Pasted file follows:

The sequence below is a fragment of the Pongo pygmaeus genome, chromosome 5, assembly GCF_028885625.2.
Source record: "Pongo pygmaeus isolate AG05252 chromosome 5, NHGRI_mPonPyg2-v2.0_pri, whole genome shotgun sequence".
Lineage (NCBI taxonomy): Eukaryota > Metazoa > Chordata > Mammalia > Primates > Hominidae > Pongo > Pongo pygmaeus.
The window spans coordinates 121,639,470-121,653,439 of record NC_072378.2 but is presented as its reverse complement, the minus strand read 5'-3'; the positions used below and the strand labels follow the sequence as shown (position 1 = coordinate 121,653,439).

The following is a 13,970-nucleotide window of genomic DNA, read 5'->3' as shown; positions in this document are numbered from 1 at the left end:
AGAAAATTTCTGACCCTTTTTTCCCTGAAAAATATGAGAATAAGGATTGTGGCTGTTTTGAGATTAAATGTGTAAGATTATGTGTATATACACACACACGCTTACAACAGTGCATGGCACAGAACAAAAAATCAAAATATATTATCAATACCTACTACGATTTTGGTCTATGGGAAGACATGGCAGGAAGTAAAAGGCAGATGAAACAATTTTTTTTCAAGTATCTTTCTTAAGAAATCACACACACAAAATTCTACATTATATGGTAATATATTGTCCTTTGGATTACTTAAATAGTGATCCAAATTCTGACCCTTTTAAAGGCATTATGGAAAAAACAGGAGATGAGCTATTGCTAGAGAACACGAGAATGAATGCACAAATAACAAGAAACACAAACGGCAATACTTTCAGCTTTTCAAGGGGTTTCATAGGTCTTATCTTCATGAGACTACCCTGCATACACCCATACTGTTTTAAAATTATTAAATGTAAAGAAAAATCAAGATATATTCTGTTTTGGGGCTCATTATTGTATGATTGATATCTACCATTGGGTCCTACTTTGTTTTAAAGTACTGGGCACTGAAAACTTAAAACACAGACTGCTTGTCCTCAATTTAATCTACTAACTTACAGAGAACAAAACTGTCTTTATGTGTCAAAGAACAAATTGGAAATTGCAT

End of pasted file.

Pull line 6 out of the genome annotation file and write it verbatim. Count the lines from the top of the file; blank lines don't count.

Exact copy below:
AGAAAATTTCTGACCCTTTTTTCCCTGAAAAATATGAGAATAAGGATTGTGGCTGTTTTGAGATTAAATGTGTAAGATTATGTGTATATACACACACACGCTTACAACAGTGCATGGCACAGAACAAAAAATCAAAATATATTATCAATACCTACTACGATTTTGGTCTATGGGAAGACATGGCAGGAAGTAAAAGGCAGATGAAACAATTTTTTTTCAAGTATCTTTCTTAAGAAATCACACACACAAAATTCTACATTATATGGTAATATATTGTCCTTTGGATTACTTAAATAGTGATCCAAATTCTGACCCTTTTAAAGGCATTATGGAAAAAACAGGAGATGAGCTATTGCTAGAGAACACGAGAATGAATGCACAAATAACAAGAAACACAAACGGCAATACTTTCAGCTTTTCAAGGGGTTTCATAGGTCTTATCTTCATGAGACTACCCTGCATACACCCATACTGTTTTAAAATTATTAAATGTAAAGAAAAATCAAGATATATTCTGTTTTGGGGCTCATTATTGTATGATTGATATCTACCATTGGGTCCTACTTTGTTTTAAAGTACTGGGCACTGAAAACTTAAAACACAGACTGCTTGTCCTCAATTTAATCTACTAACTTACAGAGAACAAAACTGTCTTTATGTGTCAAAGAACAAATTGGAAATTGCAT